Boofhead engineering is a mystifying art. Those Picasso pictures are easier to understand.(They’re some kind of anatomy diagram… right ???). Yes, we have ‘boofhead engineering’ to thank for prehistoric blunt tools, flint knives, and stone axes. But the modern boofhead has been resting on those particular laurels for a few thousand years now.
Using gym floor equipment to improve existing machines? Well, at least it’s a contribution. Here, meathead innovation never fails to surprise me (though it may fail to actually work). As a personal trainer, you quickly learn that the inventions of the …um…construction-vulnerable? are a wicked delight to watch. A responsibility, yes – any rescue sprint is a test (of how your reflexes match your peripheral vision). But the truly great ‘improvements’? They’re the stuff of dinner-table stories. (Always told without identifying details, of course).
Don’t consider these inventors unfairly mocked – we’ve all done gloriously stupid things. Think of it as giving joy to those who want to protect you from bodily harm. You’re bringing a little sunshine to our fluoro-lit world. (We’re P.T.’s. We’re in a gym from 5am til 10pm. We don’t get out much.)
Besides, some of these equipment ‘interpretations’ actually do work. In a Darwinian sort of way. That is, they’re likely to kill or seriously injure the innocent that invented them. There are so many of these pieces of tomfoolery to be seen in a gym over the years, that there should be a book. Complete with diagrams. (Perhaps the book already exists on WikiLeaks. As a banned publication of right-to-die group Exit International).
*Page One – B.Y.O. seatbelt loop. Place around forehead. Connect loop to 140kg/250lb weight stack by cable. Use your head to bull charge forward, into oncomers. (Caution: this could make your neck stronger, if it doesn’t snap.)
*Page Two – Pile all available weight plates on leg press machine. There are people who will sit on them and ride to increase the load for you as ‘human weight plates’.( Suggestion: make closed coffin arrangements beforehand.)
*Page Three – Advanced – Take a pin that is too short for the assisted chin-up machine. Use pin to lock the body-supporting platform to the floor (unstably). Take feet, hang yourself upside down by hooking them over chin-up handlebars. Align upside-down head with loosely-held platform. Crunch abdominals, so head moves towards feet. Then fall off handles, to crunch head. (This is known as a ‘full range of motion’).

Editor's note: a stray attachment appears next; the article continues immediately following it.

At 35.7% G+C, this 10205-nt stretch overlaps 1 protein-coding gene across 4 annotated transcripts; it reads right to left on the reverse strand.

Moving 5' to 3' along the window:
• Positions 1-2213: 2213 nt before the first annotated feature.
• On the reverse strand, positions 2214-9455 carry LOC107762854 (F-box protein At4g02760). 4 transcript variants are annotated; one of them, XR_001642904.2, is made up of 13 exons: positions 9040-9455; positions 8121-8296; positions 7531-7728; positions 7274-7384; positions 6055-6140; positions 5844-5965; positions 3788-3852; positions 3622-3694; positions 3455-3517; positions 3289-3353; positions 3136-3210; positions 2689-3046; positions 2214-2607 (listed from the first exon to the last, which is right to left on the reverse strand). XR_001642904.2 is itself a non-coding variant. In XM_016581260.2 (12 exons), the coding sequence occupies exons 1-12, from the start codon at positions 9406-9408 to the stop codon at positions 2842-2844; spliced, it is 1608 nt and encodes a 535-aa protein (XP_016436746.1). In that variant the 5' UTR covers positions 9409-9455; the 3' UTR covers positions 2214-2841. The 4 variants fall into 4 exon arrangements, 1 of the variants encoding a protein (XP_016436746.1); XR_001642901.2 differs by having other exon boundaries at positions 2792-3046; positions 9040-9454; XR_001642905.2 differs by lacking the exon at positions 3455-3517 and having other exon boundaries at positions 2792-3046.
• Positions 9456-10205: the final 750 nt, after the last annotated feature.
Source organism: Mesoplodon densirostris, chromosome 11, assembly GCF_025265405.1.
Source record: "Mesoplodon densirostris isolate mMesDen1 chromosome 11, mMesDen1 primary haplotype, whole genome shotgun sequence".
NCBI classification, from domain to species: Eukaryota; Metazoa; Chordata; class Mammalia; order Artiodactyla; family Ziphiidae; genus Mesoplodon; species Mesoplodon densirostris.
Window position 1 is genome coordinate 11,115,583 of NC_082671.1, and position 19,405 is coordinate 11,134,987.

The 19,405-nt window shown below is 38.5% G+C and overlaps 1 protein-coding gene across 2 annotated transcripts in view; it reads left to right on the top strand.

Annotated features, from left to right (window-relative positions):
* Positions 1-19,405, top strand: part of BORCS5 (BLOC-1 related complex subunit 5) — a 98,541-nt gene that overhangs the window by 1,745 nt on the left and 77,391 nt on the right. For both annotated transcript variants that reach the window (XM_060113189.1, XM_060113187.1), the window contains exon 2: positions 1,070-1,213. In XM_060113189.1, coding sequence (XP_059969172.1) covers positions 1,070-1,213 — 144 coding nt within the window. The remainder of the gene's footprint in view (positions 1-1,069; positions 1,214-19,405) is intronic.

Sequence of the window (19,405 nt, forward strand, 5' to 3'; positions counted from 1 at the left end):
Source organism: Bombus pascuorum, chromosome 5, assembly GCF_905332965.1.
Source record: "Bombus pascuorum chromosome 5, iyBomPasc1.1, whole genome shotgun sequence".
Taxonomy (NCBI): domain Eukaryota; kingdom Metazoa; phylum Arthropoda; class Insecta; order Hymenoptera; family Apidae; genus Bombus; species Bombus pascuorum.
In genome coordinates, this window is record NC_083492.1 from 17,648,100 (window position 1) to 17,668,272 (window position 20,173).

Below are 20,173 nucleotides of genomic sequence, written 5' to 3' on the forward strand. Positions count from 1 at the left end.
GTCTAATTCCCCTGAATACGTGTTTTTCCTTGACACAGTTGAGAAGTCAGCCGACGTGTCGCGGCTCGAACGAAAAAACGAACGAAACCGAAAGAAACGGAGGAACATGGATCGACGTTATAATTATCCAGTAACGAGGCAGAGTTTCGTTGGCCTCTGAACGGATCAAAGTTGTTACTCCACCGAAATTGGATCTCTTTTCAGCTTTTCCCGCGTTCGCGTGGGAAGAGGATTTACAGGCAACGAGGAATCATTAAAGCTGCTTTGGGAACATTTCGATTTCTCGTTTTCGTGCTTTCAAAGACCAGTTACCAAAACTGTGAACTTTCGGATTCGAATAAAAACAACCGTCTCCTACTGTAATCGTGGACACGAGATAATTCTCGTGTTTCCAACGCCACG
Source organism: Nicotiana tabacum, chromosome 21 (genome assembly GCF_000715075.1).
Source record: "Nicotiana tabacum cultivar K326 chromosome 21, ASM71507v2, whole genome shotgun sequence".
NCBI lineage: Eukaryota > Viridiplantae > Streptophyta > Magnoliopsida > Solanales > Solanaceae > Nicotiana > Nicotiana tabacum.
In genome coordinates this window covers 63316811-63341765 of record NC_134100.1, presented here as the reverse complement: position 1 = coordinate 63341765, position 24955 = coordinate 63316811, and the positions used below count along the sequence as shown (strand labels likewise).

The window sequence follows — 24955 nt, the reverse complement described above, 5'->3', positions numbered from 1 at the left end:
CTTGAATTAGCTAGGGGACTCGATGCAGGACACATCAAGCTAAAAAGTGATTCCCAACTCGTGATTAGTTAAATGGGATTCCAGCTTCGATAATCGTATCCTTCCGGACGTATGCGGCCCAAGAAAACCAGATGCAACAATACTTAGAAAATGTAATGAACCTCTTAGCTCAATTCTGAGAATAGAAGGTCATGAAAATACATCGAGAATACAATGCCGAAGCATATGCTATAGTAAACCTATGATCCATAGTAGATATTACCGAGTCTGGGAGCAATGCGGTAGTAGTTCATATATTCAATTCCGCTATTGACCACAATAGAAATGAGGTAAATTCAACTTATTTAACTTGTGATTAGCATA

– Alternative: Perform abdominal crunches upside down, until pin comes loose and weighted platform springs up. Head compacts between shoulders (like an aluminium can). This option is suitable only for 110kg+(240lb+) individuals. (Those capable of a ‘fool range of motion’).
The true gift of the (surviving) boofhead? It’s in ‘reverse engineering’. That is, breaking stuff to see how it used to work. Or, so it works ‘better’ in a way no one else understands. A way that highly resembles broken.
For instance: the basic concept of a Smith machine involves inbuilt guards, brakes for an Olympic-style bar that might otherwise end up on your forehead. Or vertically compress your spine and give you space-saver vertebrae. Naturally, the first thing to do with a smith machine is forcibly remove those brakes. That way, you can use the Smith machine rather like the Olympic bar that’s sitting across the room. (It is a long walk, and you don’t want to lose muscle with too much cardio).
My recent favourite is the creation of a brilliant civilian engineer, Shrug-a-lugs. Thing is, with the shrug movement, you can break stuff so quietly. Because shrugs are a small movement, metal crumples beneath the load, rather than clanging spectacularly. (Yes, you could use a Smith machine, barbell or dumbbells instead. Shrugs are a relatively natural body movement. That is, if you are using a load guided by the principle of “Can’t put it down? Then don’t pick it up”).
But for the gung-ho fans of overloading, invention is demanded. Specifically, by the new sign saying ‘This is a shoulder press machine. Please don’t stand on the seat to do shrugs’. Inconvenient…but it can be worked around. All you need is to use the deadlift machine instead, with one of those plyometric boxes wedged under the handle. Okay, so the legs of the box buckle past 100kg (220lb). And the frame of the deadlift machine bends too. But why else do you pay your membership fees, if not so they can buy another one?
The strangest thing is, once an ‘improvement’ has made it to the gym floor, it reappears, repeatedly. Until there’s a whole group of die-hards pretending they can’t see the ‘Do Not (Improve This Machine Like That)’ sign. Exactly how this happens, I don’t know. Yes, you can copy an example – if you’re there to see it. But I think it must float in the gym ether too. Either that, or Shrug-a-lugs dropped the design plans in the changeroom.
(Tip: If a gym bothers to laminate a sign – they mean it. Really. Really, really).
The tools of …well, tools, are a cultural treasure. They prove Picasso painted muscle anatomy. You can end up with one half of your face smushed sideways into the other. How we survive our Stone Age smarts… it’s enough to make you…well…(shrug).